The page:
Welcome to Biblesplain, my new podcast where we’ll walk through Scripture chunk by chunk and dig in to the word of God together. I wanted to do a brief introductory episode of the podcast here to explain what it is that we’re doing here and why this podcast even exists in the first place.
First, a little about myself. I’m Jeremy Sexton and I’m the former Lead Pastor of Lakeside Community Church in the bustling metropolis of Algoma, Wisconsin. I served there for a month under four years, being forced by my health to step away this past October.
Unfortunately, for the past three and a half years, I’ve been battling chronic migraine and it has progressed to the point where I now just can’t maintain a full-time job. Essentially, my head hurts all-day, everyday, to varying degrees. That makes it hard to do a lot of things, including basic stuff like getting out of bed and being reliable. You need to do that when you do any job, but especially so as a pastor. Lakeside really had my back throughout my tenure there and I’m grateful for all the love and support that has been shown both to me and to my wife, Adrienne.
The truth of the matter is that I just couldn’t do the job anymore and so, it was time for me to step away and for Lakeside to find a pastor that can actually… ya know, pastor the church.
That leaves me in this situation now, though, where I don’t really have much going on. Pastoring the church was a dream job for me. It’s something I’ve felt called to since I was in the eighth grade. I absolutely loved it and I’d like to think I was pretty good at it, particularly when it came to preaching. When I had to give that up, it left me a little bit lost. This podcast was birthed from my desire to still use those gifts in some way to build and teach followers of Jesus.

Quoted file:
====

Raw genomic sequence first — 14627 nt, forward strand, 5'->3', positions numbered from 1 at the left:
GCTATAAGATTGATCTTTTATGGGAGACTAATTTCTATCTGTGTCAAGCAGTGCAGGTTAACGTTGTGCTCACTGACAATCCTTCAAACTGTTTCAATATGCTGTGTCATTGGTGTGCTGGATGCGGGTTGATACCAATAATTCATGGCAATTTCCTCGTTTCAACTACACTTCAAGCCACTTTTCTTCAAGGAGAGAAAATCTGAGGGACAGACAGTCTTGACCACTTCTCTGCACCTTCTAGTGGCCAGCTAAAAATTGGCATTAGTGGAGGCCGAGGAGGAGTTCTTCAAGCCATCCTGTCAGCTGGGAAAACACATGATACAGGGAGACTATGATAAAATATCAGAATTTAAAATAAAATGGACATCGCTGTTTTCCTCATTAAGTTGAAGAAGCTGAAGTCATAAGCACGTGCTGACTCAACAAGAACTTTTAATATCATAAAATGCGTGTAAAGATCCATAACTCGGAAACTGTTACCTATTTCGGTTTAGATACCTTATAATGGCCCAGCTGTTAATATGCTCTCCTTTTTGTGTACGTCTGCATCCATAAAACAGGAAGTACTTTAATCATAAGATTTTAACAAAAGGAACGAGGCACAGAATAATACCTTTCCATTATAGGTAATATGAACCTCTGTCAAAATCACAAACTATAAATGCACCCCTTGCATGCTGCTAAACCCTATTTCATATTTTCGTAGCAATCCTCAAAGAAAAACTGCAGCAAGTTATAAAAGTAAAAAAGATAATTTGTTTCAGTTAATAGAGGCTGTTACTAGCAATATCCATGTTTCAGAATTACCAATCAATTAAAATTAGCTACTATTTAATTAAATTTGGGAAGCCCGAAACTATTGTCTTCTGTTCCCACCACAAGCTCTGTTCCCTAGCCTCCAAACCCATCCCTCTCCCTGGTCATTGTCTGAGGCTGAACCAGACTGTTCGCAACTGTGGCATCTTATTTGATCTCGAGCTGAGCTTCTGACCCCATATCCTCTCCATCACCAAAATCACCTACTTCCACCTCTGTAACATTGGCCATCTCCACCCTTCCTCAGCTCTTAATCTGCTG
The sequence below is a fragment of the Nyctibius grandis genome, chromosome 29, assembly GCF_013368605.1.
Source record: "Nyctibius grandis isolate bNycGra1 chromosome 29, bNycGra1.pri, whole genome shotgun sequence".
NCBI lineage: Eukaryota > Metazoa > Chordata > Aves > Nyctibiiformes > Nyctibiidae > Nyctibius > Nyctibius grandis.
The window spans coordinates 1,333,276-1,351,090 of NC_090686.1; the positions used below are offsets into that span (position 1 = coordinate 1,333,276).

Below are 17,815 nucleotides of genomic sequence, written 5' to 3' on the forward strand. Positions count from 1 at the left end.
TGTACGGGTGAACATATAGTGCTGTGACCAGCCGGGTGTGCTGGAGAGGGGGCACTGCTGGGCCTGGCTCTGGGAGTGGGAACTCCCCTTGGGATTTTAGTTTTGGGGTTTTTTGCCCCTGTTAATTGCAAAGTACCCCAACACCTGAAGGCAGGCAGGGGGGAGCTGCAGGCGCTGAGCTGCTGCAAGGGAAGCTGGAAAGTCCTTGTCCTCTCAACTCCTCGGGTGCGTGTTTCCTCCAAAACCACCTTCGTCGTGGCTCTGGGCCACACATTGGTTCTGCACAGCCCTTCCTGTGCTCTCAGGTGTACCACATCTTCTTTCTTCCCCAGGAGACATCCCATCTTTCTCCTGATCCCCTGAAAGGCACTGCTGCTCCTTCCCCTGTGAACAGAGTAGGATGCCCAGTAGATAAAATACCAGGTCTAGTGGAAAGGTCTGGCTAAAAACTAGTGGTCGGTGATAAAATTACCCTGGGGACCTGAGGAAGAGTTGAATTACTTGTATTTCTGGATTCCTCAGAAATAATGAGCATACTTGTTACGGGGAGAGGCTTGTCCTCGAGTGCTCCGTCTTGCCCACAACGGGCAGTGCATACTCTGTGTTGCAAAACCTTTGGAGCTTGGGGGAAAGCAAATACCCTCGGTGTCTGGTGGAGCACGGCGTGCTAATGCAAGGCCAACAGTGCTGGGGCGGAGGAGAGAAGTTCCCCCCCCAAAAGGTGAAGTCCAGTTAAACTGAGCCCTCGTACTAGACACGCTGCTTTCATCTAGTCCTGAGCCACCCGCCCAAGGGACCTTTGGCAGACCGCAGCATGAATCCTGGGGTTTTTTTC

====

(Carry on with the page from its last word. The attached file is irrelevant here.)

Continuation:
So, what is Biblesplain? What is this thing going to look like?
What it isn’t going to be is a series of sermons preached to my two corgis and uploaded to this podcast feed. I want to embrace podcasting as a medium. That means working music, maybe even sound effects when appropriate. Perhaps including interviews when one would serve as a solid illustration of something in the text. It’s not going to be a radio play or anything like that, but it will be a bit more geared to being a specifically pleasant listening experience. The elevator pitch I’ve been throwing out to people as I’ve been talking through the idea is Hardcore History, but about the Bible.
Sermons also have a time limit on them that podcasts don’t. Charles Spurgeon, the Prince of Preachers, advised his students to stick to no more than 45 minutes. That’s Charles Spurgeon! There is great wisdom in this quote of his: “If a fellow cannot say all he has to say in that time, when will he say it?” I loved the response Ed Stetzer gave when he was asked how long sermons should be. Simply, “They should feel like twenty minutes.” Let the listener understand.